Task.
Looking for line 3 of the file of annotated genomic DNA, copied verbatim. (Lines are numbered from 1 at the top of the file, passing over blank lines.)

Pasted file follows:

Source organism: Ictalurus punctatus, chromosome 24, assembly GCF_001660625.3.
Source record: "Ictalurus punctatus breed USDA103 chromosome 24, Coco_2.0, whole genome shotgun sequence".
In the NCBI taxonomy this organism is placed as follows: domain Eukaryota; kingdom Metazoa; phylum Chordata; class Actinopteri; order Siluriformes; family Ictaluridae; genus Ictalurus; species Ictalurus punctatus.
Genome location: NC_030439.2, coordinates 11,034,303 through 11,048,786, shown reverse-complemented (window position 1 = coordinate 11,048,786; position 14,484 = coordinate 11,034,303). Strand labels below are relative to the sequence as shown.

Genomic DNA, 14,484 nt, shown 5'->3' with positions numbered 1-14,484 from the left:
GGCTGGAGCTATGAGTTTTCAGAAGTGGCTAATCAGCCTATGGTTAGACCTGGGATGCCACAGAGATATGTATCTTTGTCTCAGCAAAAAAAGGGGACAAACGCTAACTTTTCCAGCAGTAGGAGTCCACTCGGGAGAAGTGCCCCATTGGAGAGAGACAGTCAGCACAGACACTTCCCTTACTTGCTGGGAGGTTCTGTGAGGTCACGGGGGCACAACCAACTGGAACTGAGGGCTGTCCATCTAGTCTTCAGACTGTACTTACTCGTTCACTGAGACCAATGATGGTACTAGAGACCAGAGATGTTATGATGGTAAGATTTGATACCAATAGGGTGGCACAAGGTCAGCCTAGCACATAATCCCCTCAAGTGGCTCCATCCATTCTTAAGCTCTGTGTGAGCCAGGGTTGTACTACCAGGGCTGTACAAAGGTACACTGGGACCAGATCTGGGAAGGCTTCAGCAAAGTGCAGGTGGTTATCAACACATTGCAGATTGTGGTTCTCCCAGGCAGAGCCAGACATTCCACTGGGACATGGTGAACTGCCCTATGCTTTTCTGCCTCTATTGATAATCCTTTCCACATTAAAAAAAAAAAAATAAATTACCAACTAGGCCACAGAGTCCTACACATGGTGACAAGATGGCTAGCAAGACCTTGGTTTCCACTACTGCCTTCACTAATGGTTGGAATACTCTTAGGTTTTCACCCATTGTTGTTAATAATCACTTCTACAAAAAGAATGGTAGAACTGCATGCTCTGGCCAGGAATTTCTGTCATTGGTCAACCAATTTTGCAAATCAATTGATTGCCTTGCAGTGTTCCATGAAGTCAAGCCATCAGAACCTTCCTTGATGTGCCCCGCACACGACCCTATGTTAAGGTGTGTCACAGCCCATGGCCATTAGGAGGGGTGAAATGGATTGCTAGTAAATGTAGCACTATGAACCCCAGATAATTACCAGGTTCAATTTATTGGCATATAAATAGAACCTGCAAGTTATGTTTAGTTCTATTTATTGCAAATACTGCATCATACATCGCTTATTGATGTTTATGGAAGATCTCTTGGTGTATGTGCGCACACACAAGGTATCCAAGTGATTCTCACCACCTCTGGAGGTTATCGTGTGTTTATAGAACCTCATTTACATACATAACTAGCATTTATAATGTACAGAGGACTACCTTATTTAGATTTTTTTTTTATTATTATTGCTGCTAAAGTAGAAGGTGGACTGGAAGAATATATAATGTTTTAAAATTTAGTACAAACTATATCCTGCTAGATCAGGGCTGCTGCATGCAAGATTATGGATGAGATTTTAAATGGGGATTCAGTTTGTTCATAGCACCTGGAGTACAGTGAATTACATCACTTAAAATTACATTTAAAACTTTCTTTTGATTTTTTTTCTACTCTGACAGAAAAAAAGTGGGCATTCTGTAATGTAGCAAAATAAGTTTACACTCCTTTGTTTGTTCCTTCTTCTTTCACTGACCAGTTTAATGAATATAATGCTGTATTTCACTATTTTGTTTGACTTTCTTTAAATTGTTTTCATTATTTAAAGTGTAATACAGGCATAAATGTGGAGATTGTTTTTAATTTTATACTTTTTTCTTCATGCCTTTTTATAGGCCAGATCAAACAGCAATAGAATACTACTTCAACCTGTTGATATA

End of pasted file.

In the NCBI taxonomy this organism is placed as follows: domain Eukaryota; kingdom Metazoa; phylum Chordata; class Actinopteri; order Siluriformes; family Ictaluridae; genus Ictalurus; species Ictalurus punctatus.